Canal and River Levées

Canal and River Levées

1st Edition - January 1, 1982

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  • Author: P. Peter
  • eBook ISBN: 9780444600509

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Canal and River Levées covers the fundamental principles of canal embankments and levées calculation and design. Canal embankments and levées are amongst the world's oldest hydroengineering structures. This book is divided into seven chapters that focus on solving the problems of protecting control levees, which sometimes called anti-flood or anti-inundation dykes. The opening chapter surveys the general problems of dam design and construction. The next chapters deal with the basic characteristics, determination, experimental methods, and calculations of seepage, as well as the stability calculations and embankment settlement. These topics are followed by discussions of the local conditions and demands relating to the construction of embankments and their various concrete structures. Other chapters explore the requirements of power- and irrigation-canal sealing and the subsoil protection of levees. The last chapter looks into the measurements, general requirements, and observation of dams and levees. This book is intended primarily for civil engineering designers.

Table of Contents

  • Preface



    Chapter 1 General Problems of Dam Design and Construction

    1.1 The Distinction Between Dams and Levées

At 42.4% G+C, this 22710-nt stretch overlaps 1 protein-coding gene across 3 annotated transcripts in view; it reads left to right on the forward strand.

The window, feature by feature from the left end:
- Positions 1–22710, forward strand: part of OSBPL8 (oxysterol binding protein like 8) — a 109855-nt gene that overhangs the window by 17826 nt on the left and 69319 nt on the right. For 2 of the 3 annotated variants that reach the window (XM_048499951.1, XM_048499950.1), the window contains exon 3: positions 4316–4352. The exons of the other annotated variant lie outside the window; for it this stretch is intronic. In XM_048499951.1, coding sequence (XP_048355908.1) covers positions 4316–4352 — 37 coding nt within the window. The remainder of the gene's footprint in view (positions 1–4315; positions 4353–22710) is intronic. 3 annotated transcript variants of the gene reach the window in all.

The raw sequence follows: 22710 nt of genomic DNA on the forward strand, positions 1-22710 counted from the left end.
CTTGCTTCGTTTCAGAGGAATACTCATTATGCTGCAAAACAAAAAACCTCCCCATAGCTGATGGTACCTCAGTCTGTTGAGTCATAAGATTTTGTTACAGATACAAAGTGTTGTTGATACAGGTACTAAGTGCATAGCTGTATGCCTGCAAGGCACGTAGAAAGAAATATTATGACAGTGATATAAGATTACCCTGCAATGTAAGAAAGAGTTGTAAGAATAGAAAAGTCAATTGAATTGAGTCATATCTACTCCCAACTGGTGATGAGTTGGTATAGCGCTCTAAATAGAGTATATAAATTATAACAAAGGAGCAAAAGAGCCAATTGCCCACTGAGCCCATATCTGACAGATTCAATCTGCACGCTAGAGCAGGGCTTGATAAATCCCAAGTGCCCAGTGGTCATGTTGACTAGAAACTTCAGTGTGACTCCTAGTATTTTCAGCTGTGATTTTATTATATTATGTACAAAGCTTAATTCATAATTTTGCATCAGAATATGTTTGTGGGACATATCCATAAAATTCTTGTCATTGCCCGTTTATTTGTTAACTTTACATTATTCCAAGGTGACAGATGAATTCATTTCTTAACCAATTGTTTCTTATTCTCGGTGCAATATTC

1.2 The Situation of Embankments and Related Problems

    1.3 Loading Conditions and the Influence of Water

    1.4 Construction Materials

    1.5 Sealing Materials

    1.6 Choice of Material and Placement

    1.7 Laboratory Tests, Field Trials and Control

    1.8 Hydraulic Fill Dams

    1.9 Particular Problems in Canal Embankments and Levées

    Chapter 2 Seepage

    2.1 Basic Characteristics and Relations

    2.1.1 Pressures and Forces within the Soil

    2.2 A Homogeneous Embankment on an Impermeable Subsoil

    2.2.1 Calculation of Seepage Flow with Regard to the Capillary Action of Soil

    2.3 Embankments with Sealing Elements and those on a Permeable Subsoil

    2.4 Seepage from Channels

    2.4.1 Geometric Forms of Channels and their Effect on Seepage

    2.4.2 The Effect of Capillary Action in the Soil

    2.5 Collection and Removal of Seepage Water

    2.5.1 Types and Uses of Drainage and Relief Structures

    2.5.2 The Seepage Duct

    2.5.3 A Horizontal Drain in a Thin Water-Bearing Layer

    2.6 Basic Problems of Unsteady Seepage

    2.6.1 The Simplest Solutions and Equations

    2.7 Determination of Seepage Through Experimental Methods

    2.7.1 Methods of Electrical Analogy

    2.7.2 Methods of Hydraulic Analogy

    2.8 Some Precise and Particular Seepage Calculations

    2.9 Problems and Practical Calculations of Pressures and Seepage Out of Canals

    2.9.1 The Effect of the Position and Shape of a Canal and Soil Suitability

    2.9.2 Problems of Emptying in Hydroelectric Canals

    Chapter 3 Stability Calculations and Embankment Settlement

    3.1 Stress, Deformation and Soil Failure

    3.1.1 Stress and Deformation

    3.2 Calculation of Slope Stability

    3.3 Calculating the Stability of Protecting Layers and Covers

    3.3.1 The Dynamic Action of Waves and the Stability of Pavement and Strengthening Elements

    3.3.2 The Stability of a Humus Covering

    3.4 Stability with Changing Pore Water Pressures

    3.4.1 Pore-Pressure Changes During Embankment Construction

    3.5 Assessing Stability Using Deformations and Stresses Across the Whole Embankment Profile

    3.6 The Stability of Embankment Foundations

    3.7 Settlement and Bearing Capacity of Soil Beneath Embankments

    3.8 Programming for Computers and New Design Procedures

    Chapter 4 Construction of Embankments and Their Various Concrete Structures